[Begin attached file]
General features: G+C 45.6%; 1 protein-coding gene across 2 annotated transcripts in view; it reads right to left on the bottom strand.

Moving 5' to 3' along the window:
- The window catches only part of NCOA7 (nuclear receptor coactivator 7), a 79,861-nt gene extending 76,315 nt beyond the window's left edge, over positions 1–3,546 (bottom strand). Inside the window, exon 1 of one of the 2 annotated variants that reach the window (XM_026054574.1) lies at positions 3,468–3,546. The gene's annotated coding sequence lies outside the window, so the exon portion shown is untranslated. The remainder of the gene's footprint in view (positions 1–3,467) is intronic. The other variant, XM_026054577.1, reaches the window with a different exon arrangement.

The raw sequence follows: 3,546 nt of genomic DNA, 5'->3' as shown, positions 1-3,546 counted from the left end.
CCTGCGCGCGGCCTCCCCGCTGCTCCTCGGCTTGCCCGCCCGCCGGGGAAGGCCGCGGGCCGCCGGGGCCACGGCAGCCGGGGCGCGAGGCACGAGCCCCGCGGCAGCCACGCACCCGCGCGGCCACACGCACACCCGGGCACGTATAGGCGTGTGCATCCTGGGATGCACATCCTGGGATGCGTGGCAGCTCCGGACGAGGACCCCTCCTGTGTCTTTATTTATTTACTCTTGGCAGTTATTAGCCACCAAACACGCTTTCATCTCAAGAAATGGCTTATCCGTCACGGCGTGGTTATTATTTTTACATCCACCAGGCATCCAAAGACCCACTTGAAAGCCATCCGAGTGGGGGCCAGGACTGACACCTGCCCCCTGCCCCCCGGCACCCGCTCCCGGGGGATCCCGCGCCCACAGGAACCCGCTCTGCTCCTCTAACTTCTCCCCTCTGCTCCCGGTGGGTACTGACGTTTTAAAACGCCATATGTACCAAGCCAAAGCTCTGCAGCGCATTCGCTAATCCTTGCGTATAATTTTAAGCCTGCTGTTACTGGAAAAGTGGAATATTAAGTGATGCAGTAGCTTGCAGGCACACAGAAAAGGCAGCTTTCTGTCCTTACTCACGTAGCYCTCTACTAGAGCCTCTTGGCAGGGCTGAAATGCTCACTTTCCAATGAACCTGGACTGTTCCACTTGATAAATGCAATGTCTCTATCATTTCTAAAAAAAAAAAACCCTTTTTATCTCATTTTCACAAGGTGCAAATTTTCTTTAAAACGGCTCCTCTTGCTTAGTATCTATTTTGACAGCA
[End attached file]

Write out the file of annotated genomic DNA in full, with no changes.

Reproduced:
General features: G+C 45.6%; 1 protein-coding gene across 2 annotated transcripts in view; it reads right to left on the bottom strand.

Moving 5' to 3' along the window:
- The window catches only part of NCOA7 (nuclear receptor coactivator 7), a 79,861-nt gene extending 76,315 nt beyond the window's left edge, over positions 1–3,546 (bottom strand). Inside the window, exon 1 of one of the 2 annotated variants that reach the window (XM_026054574.1) lies at positions 3,468–3,546. The gene's annotated coding sequence lies outside the window, so the exon portion shown is untranslated. The remainder of the gene's footprint in view (positions 1–3,467) is intronic. The other variant, XM_026054577.1, reaches the window with a different exon arrangement.

The raw sequence follows: 3,546 nt of genomic DNA, 5'->3' as shown, positions 1-3,546 counted from the left end.
CCTGCGCGCGGCCTCCCCGCTGCTCCTCGGCTTGCCCGCCCGCCGGGGAAGGCCGCGGGCCGCCGGGGCCACGGCAGCCGGGGCGCGAGGCACGAGCCCCGCGGCAGCCACGCACCCGCGCGGCCACACGCACACCCGGGCACGTATAGGCGTGTGCATCCTGGGATGCACATCCTGGGATGCGTGGCAGCTCCGGACGAGGACCCCTCCTGTGTCTTTATTTATTTACTCTTGGCAGTTATTAGCCACCAAACACGCTTTCATCTCAAGAAATGGCTTATCCGTCACGGCGTGGTTATTATTTTTACATCCACCAGGCATCCAAAGACCCACTTGAAAGCCATCCGAGTGGGGGCCAGGACTGACACCTGCCCCCTGCCCCCCGGCACCCGCTCCCGGGGGATCCCGCGCCCACAGGAACCCGCTCTGCTCCTCTAACTTCTCCCCTCTGCTCCCGGTGGGTACTGACGTTTTAAAACGCCATATGTACCAAGCCAAAGCTCTGCAGCGCATTCGCTAATCCTTGCGTATAATTTTAAGCCTGCTGTTACTGGAAAAGTGGAATATTAAGTGATGCAGTAGCTTGCAGGCACACAGAAAAGGCAGCTTTCTGTCCTTACTCACGTAGCYCTCTACTAGAGCCTCTTGGCAGGGCTGAAATGCTCACTTTCCAATGAACCTGGACTGTTCCACTTGATAAATGCAATGTCTCTATCATTTCTAAAAAAAAAAAACCCTTTTTATCTCATTTTCACAAGGTGCAAATTTTCTTTAAAACGGCTCCTCTTGCTTAGTATCTATTTTGACAGCA